The Metropolitan Police chief said the refusal of over 100 specialist officers to carry guns is an escalating crisis.

Today up to a quarter of the 400-strong firearms unit SO19 laid down their weapons in protest against the suspension of two colleagues over the death of a man carrying a table leg they mistook for a shotgun.

Commissioner John Stevens rushed off from a press conference this morning to sort out what he called "a very serious problem" that "seems to be growing". He has taken personal control of negotiations.

Yesterday at least 20 officers handed in their cards permitting them to carry firearms. Another 100 withdrew from firearms duty following the suspension of Inspector Neil Sharman and PC Kevin Fagan on Friday.

The pair could face criminal charges after a second inquest five years after the death of Harry Stanley, 46, returned a verdict of unlawful killing.

Killed for carrying a table leg

Father-of-three Harry Stanley paid with his life when someone mistook the coffee table leg in his hand for a gun.

In September 1999 the 46-year-old painter and decorator visited a pub in Hackney, east London, for a lemonade on his way home after fetching the table leg repaired by his brother.

While there, a member of the public confused his Scottish accent with an Irish one, and fatally, the piece of wood is his bag with a sawn-off shotgun. Armed police responded to the person's call and killed Mr Stanley outside the pub in disputed circumstances.

In April the Stanley family won a High Court ruling to have an open verdict from his first inquest overturned. On Friday a second inquest found the killing was unlawful.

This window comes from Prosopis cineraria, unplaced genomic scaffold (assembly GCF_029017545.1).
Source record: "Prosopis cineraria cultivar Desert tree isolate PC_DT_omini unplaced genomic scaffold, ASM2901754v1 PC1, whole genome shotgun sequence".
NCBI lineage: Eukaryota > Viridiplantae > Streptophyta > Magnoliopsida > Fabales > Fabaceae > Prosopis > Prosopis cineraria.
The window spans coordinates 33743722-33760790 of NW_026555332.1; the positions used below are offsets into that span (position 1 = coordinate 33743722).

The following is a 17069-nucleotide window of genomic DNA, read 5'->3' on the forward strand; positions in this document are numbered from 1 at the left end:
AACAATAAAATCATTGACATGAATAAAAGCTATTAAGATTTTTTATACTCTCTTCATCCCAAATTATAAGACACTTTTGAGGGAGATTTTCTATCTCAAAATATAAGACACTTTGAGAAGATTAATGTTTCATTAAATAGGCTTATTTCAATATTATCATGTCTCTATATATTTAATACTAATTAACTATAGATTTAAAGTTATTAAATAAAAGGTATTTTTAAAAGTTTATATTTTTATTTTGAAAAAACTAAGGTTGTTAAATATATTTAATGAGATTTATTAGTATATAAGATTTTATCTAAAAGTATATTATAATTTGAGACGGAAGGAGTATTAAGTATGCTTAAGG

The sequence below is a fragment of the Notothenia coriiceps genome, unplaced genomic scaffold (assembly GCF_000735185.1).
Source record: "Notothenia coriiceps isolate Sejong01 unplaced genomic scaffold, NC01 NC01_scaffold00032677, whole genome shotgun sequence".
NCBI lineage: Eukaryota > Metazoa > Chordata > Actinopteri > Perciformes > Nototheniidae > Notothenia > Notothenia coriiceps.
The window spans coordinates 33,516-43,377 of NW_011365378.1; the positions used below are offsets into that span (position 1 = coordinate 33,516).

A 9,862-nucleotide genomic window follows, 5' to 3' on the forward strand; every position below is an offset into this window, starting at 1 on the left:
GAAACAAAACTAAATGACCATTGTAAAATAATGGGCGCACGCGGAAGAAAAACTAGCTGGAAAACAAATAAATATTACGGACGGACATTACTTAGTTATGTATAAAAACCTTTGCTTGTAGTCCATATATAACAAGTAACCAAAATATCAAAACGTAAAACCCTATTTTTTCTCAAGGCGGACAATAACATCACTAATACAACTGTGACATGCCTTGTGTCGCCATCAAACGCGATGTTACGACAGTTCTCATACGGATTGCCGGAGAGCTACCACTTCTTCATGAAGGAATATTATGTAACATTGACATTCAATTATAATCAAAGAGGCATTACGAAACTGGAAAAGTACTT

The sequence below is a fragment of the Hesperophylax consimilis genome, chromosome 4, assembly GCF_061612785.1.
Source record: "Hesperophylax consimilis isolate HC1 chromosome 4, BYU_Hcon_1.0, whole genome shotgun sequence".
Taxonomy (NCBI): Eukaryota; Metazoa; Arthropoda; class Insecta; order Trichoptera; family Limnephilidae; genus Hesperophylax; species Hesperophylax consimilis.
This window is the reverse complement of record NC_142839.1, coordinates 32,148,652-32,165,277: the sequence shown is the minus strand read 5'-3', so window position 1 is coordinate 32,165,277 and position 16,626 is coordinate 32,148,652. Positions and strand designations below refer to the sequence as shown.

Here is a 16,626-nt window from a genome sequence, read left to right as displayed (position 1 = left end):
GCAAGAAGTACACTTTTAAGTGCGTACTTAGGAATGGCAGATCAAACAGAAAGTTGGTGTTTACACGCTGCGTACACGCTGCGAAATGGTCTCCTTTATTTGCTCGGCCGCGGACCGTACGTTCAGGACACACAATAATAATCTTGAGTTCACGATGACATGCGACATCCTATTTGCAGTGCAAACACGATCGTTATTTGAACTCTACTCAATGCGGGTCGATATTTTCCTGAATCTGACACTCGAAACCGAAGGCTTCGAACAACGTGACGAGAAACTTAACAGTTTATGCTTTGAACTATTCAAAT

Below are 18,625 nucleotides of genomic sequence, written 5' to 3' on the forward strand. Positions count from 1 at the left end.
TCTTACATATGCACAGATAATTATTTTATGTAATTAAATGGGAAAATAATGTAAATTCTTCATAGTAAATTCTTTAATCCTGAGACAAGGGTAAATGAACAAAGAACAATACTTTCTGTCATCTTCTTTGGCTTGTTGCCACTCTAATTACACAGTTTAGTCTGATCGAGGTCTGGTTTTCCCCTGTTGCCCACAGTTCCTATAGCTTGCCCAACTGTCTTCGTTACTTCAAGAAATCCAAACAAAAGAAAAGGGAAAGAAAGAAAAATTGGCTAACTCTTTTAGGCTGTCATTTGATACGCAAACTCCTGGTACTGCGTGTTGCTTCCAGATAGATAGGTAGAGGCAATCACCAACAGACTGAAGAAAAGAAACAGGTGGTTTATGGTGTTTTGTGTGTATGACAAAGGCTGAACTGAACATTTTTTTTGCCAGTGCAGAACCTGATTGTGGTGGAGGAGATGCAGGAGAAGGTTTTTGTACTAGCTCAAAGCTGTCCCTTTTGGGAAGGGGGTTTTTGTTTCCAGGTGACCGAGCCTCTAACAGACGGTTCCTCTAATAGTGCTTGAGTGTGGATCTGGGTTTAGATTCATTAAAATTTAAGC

The Metropolitan Police Federation (MPF), which represents officers, said the decision provoked "anger and disquiet" among their members.

MPF chairman Glen Smyth said: "Firearms officers have one of the most demanding and difficult jobs in policing. It is dangerous, requires a high degree of skill and can place them in situations where they have to take split-second decisions over life and death."

The suspension comes five years after the event and "with complete disregard of any legal review that may follow last week's inquest", he added. It leaves firearms officers asking whether they, too, will be "abandoned" by the Met in a similar situation, even if they acted in line with their training.

The pressure group Inquest, whose solicitors represent the Stanley family, said they were "surprised" to hear about the protest.

Family solicitor Daniel Machover said SO19 "should not try to apply pressure" to give immunity to their two colleagues.

SO19 members man armed response vehicles and conduct armed raids and sieges.

Sir John, who carried a gun for 11 years, offered the officers his "every sympathy", but said they "must come back to work".

He added: "I believe the law as it stands at the moment is far from ideal but we cannot ignore the jury's verdict. That is the law of the land."

The Metropolitan Police Authority (MPA), the public body overseeing the Met, said Sir John had "little option" but to suspend the officers. "Everyone should await the outcome (of the ongoing judicial process) before taking hasty action."

The level of armed cover on the streets of London has "not been unaffected", the MPA claimed.